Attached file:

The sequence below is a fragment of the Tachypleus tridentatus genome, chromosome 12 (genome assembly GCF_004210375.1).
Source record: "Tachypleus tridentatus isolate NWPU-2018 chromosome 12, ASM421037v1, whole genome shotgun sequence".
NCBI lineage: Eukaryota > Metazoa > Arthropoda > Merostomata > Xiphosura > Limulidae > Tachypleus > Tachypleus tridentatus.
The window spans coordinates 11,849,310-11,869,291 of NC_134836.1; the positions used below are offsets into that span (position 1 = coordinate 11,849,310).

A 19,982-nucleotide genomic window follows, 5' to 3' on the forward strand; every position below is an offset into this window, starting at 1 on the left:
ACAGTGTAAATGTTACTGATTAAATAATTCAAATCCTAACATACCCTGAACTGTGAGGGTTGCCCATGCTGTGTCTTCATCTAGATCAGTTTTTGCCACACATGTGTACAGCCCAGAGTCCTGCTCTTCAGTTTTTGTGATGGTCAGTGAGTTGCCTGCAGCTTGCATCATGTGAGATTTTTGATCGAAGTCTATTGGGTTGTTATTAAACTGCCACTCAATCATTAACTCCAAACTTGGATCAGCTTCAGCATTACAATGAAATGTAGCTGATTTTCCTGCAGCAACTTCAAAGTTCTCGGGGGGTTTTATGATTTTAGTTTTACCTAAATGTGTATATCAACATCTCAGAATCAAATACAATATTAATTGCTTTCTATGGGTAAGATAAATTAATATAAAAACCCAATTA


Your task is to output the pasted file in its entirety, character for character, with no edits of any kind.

The sequence below is a fragment of the Tachypleus tridentatus genome, chromosome 12 (genome assembly GCF_004210375.1).
Source record: "Tachypleus tridentatus isolate NWPU-2018 chromosome 12, ASM421037v1, whole genome shotgun sequence".
NCBI lineage: Eukaryota > Metazoa > Arthropoda > Merostomata > Xiphosura > Limulidae > Tachypleus > Tachypleus tridentatus.
The window spans coordinates 11,849,310-11,869,291 of NC_134836.1; the positions used below are offsets into that span (position 1 = coordinate 11,849,310).

A 19,982-nucleotide genomic window follows, 5' to 3' on the forward strand; every position below is an offset into this window, starting at 1 on the left:
ACAGTGTAAATGTTACTGATTAAATAATTCAAATCCTAACATACCCTGAACTGTGAGGGTTGCCCATGCTGTGTCTTCATCTAGATCAGTTTTTGCCACACATGTGTACAGCCCAGAGTCCTGCTCTTCAGTTTTTGTGATGGTCAGTGAGTTGCCTGCAGCTTGCATCATGTGAGATTTTTGATCGAAGTCTATTGGGTTGTTATTAAACTGCCACTCAATCATTAACTCCAAACTTGGATCAGCTTCAGCATTACAATGAAATGTAGCTGATTTTCCTGCAGCAACTTCAAAGTTCTCGGGGGGTTTTATGATTTTAGTTTTACCTAAATGTGTATATCAACATCTCAGAATCAAATACAATATTAATTGCTTTCTATGGGTAAGATAAATTAATATAAAAACCCAATTA